Thirty minutes north of San Jose, in the southern end of San Francisco Bay, is Don Edwards San Francisco Bay Wildlife Refuge, part of the U.S. Fish and Wildlife National Wildlife Refuge system. Per USFWS, “The refuge, created in 1974, was largely the result of grassroots efforts by the local community to protect the San Francisco Bay ecosystem.” Congressman Don Edwards worked with locals to protect the land around the bay, acres of salt marsh that date from the post Gold Rush 19th century, when the new salt industry “converted tens of thousands of acres of salt marsh into commercial salt ponds.” There are fifteen distinct habitats within the 30,000-acre refuge, within subcategories of marsh, pond, mudflat, vernal pool, and uplands. The largest estuary on the west coast, millions of waterfowl, shorebirds, wading birds, and raptors pass through during migration season; 280 different species have been spied year round. The largest mammals are harbor seals, California gray foxes, voles, and ground squirrels. Reptiles and amphibians include the Gopher snake, fairy shrimp, and sturgeon.

 Don Edwards San Francisco Bay Wildlife Refuge,  photo  by Helen Gordon / CC 2.0

Don Edwards San Francisco Bay Wildlife Refuge, photo by Helen Gordon / CC 2.0

Henry W. Coe State Park
California Parks and Recreation describes the largest state park in northern California, Coe Park, eloquently: “The terrain is rugged, varied and beautiful, with lofty ridges and steep canyons. Once the home of Ohlone Indians, the park is now home to a fascinating variety of plants and animals, including the elusive mountain lion. Within Coe Park are the headwaters of Coyote Creek, long stretches of Pacheco and Orestimba creeks and a wilderness area.” Activities include hiking, mountain biking, backpacking, horseback riding, car camping, and picnicking. Coe Park is located an hour southeast of downtown San Jose.

 Henry W. Coe State Park,  photo  by Allie_Caulfield / CC 2.0

Henry W. Coe State Park, photo by Allie_Caulfield / CC 2.0

Henry Cowell Redwoods State Park is 35 minutes south of San Jose, en route to the Monterey Bay, and nine miles outside of Santa Cruz. The park’s 4.650 acres include a 40-acre grove of old growth redwood trees, as well as grassland, forest and riparian habitats in the watershed of the San Lorenzo River. The park’s tallest tree stands at 277 feet, and is estimated to be approximately 1,500 years old. The Fall Creek Unit,  (day use only) is a second-growth redwood forest “with a fern-lined river canyon and remnants of a successful lime-processing industry,” per California Parks and Recreation. Swim in the San Lorenzo River via the Garden of Eden swimming hole, in addition to hiking, horseback riding, and cycling within the park’s twenty miles of trails. Overnight camping and RV access are available. The campground is near the Santa Cruz Sandhills habitat – and connects with the day-use area.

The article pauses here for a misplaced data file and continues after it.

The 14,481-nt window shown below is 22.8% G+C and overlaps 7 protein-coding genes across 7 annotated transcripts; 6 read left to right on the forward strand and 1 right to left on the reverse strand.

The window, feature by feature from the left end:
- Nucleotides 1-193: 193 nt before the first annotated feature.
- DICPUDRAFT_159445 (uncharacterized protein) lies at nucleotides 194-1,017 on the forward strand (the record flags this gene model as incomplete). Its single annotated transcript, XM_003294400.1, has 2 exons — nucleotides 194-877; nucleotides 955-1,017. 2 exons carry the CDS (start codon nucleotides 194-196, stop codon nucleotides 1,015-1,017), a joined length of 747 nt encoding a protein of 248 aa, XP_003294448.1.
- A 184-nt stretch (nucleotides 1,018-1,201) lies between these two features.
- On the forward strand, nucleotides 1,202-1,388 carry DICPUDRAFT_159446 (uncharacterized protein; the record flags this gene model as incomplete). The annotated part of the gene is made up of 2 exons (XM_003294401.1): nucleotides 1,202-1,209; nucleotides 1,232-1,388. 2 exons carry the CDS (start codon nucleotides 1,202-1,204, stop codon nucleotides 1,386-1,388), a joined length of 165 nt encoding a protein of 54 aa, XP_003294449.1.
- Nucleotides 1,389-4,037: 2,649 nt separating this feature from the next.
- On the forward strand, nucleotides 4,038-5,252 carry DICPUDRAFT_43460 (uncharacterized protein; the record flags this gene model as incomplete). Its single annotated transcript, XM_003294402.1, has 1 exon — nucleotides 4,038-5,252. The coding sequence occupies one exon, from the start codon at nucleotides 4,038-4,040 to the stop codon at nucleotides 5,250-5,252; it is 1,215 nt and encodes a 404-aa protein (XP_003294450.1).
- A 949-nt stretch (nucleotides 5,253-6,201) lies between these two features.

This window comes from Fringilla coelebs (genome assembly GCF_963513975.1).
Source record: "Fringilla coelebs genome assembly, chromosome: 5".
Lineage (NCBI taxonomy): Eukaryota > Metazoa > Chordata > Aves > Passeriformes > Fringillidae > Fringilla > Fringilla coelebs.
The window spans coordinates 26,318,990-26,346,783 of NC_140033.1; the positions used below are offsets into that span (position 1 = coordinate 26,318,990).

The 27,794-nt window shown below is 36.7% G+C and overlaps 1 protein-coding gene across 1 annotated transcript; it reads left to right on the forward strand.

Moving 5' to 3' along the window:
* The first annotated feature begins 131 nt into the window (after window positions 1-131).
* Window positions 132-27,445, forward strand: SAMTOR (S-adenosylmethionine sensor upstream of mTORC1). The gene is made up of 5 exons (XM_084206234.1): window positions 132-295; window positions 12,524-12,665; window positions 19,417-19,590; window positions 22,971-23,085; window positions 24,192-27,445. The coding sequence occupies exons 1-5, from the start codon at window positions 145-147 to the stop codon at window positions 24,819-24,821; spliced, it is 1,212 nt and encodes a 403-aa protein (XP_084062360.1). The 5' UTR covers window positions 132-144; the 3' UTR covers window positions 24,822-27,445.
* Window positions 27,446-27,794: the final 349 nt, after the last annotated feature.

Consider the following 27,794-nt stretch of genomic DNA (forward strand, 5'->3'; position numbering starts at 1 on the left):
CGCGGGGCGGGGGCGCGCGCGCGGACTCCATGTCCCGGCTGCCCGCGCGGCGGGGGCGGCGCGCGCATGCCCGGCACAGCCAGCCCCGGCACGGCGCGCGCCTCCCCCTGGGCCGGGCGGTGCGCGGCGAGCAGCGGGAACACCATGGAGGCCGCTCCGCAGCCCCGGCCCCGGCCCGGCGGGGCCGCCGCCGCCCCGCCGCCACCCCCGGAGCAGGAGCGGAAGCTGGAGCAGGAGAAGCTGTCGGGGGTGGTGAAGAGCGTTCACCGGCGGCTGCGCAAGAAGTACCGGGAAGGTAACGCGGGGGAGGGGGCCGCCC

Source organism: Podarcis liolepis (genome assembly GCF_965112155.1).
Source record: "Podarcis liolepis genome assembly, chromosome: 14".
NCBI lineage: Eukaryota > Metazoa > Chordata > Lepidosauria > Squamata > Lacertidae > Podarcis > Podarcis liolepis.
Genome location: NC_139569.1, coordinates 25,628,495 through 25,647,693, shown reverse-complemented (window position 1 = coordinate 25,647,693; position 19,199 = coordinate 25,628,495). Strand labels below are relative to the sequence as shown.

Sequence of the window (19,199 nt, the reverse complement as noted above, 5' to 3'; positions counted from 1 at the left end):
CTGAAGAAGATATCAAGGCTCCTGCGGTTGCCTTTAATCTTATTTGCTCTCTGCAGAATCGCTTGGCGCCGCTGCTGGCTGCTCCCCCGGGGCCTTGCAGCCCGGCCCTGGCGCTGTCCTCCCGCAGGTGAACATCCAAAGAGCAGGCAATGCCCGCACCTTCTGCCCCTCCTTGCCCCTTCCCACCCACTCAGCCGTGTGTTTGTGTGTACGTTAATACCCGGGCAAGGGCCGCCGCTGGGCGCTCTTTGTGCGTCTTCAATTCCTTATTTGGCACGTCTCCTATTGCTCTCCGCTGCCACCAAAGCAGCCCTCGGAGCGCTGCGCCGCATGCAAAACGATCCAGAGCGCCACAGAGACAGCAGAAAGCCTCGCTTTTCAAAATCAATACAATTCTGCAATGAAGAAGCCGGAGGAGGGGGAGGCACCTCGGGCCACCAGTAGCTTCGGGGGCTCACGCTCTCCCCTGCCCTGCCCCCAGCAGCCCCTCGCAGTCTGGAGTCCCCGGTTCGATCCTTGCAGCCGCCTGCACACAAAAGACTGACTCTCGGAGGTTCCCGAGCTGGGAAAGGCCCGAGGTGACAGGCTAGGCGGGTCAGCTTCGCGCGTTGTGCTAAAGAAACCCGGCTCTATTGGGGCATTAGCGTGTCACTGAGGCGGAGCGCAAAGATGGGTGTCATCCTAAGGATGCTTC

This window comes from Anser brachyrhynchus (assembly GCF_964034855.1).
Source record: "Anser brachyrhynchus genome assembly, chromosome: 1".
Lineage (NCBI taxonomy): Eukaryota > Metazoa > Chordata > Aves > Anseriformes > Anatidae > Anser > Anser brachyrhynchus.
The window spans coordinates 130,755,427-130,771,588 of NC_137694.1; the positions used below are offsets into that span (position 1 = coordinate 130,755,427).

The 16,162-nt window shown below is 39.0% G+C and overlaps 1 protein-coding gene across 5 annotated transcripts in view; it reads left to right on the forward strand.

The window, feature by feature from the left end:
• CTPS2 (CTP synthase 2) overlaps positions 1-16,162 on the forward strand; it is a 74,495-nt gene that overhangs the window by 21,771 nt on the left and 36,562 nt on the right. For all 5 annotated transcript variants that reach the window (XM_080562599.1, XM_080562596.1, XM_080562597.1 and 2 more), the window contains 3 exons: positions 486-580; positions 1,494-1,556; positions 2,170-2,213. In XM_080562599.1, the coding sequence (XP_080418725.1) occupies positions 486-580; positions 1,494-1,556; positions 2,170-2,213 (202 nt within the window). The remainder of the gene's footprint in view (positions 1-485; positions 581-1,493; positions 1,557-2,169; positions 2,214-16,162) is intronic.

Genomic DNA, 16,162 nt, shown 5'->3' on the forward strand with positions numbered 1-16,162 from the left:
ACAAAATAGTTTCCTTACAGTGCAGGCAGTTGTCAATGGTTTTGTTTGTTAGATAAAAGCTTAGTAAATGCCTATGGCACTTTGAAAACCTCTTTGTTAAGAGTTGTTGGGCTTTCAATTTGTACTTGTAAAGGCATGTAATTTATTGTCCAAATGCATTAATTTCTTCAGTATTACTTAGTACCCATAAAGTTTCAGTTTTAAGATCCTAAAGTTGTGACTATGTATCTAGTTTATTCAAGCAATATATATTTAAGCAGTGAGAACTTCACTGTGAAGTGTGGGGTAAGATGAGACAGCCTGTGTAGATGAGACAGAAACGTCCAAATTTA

Monterey Bay Aquarium and Monterey
South of Santa Cruz, the Monterey Bay Aquarium is part of the Monterey Bay National Marine Sanctuary. In addition to the scenic coastline that is abundant with opportunities for swimming, hiking, cycling, and road tripping, also consider visiting the Elkhorn Slough Coastal Wetland, Point Lobos State Reserve, the California Sea Otter Refuge, and Monterey Area Beaches.

 Pinnacles National Park,  photo  by Daniel Hartwig/ CC 2.0

Pinnacles National Park, photo by Daniel Hartwig/ CC 2.0

Pinnacles National Park
Further inland and an hour and twenty minutes from downtown San Jose, Pinnacles National Park, a relatively recent addition to the National Park System in 2013, is a satellite site for the California Condor Recovery program, where birds who have been bred in captivity are released back into the wild. The park features many talus caves (formed when boulders lodge in ravines and subsequent erosion follows) and spires of rock formed from the concurrent effects of volcanic uplift, lava flow, landslides, and the resettlement of land post eruption. You can read Margaret Young’s informative account of Pinnacles here.  The western side of Pinnacles, where the eruptive volcanic field was split by the San Andreas Fault, traveled 195 miles north at a rate of 3-6 centimeters each year, as simultaneous weathering and chemical erosion carved the namesake pinnacles and other dramatic formations. 

San Jose Municipal Rose Garden, once an eleven-acre prune orchard, is a five and a half acre enclave three miles west of downtown San Jose, and home to 4,000 rose shrubs with 189 varieties; 75% of those are hybrid tea roses.  The All-American Rose Selections, a national independent rating organization, sends new varieties to the garden for testing before release to the general public. The garden was dedicated in April of 1937.

Sierra Azul Open Space Preserve
In Los Gatos, a charming suburb of San Jose, Sierra Azul Open Space Preserve encompasses 18,000 acres of open space and wilderness, divided into four areas: Kennedy Limekiln, Mount Umunhum, Cathedral Oaks, and Rancho do Guadalupe. Habitats include grasslands, steep chaparral, dense stands of bay trees, or quiet, shaded oak woodland forests. Deep ravines and riparian corridors provide fro satisfying exploration. The preserve is a mountain lion habitat and also home to deer, bobcats, coyotes. Activities include hiking, with a few challenging trails to choose from, cycling, and horseback riding.